Bookbinding and the Conservation of Books
A Dictionary of Descriptive Terminology

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gilding

The art or process of adhering thin metal leaf to a surface, e.g., the leather cover or edges of a book, so as to approximate the effect of solid or inlaid metal. Although the term is applied to the decoration of both covers and edges, it is more accurately used with reference to edges, and the term GOLD TOOLING for covers.

Although the term "gilding" ultimately derives from a word for gold, it also designates the application of other leaf metal to a surface. Gold, silver, and palladium leaf are the most commonly used metals; however, gold is by far predominant. DUTCH GOLD and ALUMINUM LEAF are imitations of precious metals which give inferior effects and are not sufficiently permanent for archival work. On the other hand, they are superior in both effect and permanence to the so-called gold paint made with bronze power, to the silver paints made of aluminum powder, and to the various imitation gold foils made of various combinations of baser metals. See also: GILT EDGES ;GILT EXTRA ;GILT IN THE ROUND ;GILT IN THE SQUARE ;GILT MARBLED EDGES ;GILT ON LANDSCAPES ;ROUGH GILT .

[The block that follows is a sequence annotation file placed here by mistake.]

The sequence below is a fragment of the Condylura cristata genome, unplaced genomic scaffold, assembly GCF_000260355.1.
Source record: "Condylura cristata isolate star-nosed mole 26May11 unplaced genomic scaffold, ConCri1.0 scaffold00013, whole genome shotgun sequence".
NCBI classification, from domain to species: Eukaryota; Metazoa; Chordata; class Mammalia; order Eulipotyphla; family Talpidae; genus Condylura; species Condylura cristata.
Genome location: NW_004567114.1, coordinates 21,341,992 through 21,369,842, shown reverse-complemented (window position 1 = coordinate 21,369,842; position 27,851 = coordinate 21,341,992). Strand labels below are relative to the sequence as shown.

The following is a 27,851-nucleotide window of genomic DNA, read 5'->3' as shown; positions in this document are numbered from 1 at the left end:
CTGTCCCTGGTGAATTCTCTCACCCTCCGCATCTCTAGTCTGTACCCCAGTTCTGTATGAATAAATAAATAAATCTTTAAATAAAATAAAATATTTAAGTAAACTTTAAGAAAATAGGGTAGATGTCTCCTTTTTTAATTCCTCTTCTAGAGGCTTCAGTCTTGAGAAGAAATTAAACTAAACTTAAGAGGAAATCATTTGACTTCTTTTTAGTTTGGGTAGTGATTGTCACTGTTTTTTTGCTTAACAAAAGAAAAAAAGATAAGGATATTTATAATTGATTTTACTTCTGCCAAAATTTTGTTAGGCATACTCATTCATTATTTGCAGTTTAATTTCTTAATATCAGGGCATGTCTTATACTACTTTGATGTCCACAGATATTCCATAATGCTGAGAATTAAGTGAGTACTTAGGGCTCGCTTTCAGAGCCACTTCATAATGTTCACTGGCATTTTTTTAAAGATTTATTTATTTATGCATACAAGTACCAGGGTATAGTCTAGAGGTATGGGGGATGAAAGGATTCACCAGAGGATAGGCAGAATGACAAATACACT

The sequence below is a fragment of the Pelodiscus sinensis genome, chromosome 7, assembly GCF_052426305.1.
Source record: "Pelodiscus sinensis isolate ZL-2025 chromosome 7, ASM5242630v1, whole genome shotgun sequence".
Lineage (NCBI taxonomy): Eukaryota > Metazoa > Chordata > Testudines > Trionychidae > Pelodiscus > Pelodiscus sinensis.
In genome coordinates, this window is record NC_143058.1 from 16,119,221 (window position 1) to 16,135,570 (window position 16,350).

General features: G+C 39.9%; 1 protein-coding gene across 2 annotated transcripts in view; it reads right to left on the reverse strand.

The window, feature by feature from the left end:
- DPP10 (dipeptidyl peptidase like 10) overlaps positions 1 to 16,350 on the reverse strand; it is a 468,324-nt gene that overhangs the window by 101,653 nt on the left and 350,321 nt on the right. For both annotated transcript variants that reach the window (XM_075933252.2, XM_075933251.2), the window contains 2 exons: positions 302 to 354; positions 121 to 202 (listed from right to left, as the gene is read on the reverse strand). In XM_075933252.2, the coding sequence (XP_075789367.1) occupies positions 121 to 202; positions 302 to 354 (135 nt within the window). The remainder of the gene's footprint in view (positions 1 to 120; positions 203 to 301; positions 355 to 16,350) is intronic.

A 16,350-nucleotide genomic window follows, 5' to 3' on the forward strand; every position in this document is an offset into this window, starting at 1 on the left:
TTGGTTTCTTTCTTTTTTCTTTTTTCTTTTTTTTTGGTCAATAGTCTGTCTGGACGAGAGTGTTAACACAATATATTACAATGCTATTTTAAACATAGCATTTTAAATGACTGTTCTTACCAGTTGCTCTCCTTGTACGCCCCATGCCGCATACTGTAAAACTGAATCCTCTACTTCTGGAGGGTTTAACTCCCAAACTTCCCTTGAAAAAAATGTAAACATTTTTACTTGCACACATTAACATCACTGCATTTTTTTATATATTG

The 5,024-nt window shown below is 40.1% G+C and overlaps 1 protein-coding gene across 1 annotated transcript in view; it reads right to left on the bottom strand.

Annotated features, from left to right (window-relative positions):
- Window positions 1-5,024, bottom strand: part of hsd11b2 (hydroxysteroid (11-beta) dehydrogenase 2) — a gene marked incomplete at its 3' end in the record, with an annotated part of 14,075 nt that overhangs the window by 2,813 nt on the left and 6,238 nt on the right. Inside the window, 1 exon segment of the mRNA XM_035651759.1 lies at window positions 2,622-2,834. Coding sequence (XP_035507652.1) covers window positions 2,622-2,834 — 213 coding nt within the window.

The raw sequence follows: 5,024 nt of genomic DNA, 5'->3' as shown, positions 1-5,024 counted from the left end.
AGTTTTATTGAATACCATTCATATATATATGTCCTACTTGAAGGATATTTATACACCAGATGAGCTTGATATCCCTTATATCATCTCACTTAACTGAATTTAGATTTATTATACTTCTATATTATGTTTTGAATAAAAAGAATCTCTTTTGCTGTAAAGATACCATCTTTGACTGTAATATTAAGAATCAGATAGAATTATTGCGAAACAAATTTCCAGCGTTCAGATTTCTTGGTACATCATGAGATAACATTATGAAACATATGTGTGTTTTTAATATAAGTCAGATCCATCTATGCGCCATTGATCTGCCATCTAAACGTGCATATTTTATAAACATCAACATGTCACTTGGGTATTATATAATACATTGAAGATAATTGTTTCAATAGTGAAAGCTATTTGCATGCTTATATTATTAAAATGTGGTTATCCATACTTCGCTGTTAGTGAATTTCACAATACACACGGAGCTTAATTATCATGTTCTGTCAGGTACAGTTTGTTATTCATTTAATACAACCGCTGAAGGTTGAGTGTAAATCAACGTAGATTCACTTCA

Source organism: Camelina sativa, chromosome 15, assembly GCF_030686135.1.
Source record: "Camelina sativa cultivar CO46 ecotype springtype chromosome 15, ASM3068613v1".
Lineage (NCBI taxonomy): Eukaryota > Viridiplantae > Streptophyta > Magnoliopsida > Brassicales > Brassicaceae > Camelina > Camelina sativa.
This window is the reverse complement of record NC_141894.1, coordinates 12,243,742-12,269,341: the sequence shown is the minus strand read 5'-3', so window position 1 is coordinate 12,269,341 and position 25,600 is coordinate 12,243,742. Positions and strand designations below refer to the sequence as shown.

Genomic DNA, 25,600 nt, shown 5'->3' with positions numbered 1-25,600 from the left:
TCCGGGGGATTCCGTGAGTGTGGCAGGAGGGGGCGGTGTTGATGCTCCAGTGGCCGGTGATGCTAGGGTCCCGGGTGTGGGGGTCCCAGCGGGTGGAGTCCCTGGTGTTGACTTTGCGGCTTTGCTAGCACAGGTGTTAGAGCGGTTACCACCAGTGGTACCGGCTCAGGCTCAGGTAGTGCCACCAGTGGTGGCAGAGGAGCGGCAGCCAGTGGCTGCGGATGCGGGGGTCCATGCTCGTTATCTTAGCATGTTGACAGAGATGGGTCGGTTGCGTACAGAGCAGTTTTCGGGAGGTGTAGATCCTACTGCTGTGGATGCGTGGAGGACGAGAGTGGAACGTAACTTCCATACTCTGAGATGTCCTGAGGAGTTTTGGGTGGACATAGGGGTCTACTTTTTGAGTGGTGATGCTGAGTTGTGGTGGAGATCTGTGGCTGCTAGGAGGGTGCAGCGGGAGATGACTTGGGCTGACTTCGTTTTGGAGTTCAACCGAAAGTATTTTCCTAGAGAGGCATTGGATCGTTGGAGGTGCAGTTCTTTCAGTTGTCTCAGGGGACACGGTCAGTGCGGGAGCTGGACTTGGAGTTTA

(83 , 152 , 161 , 233 , 236 , 335 , 343 )




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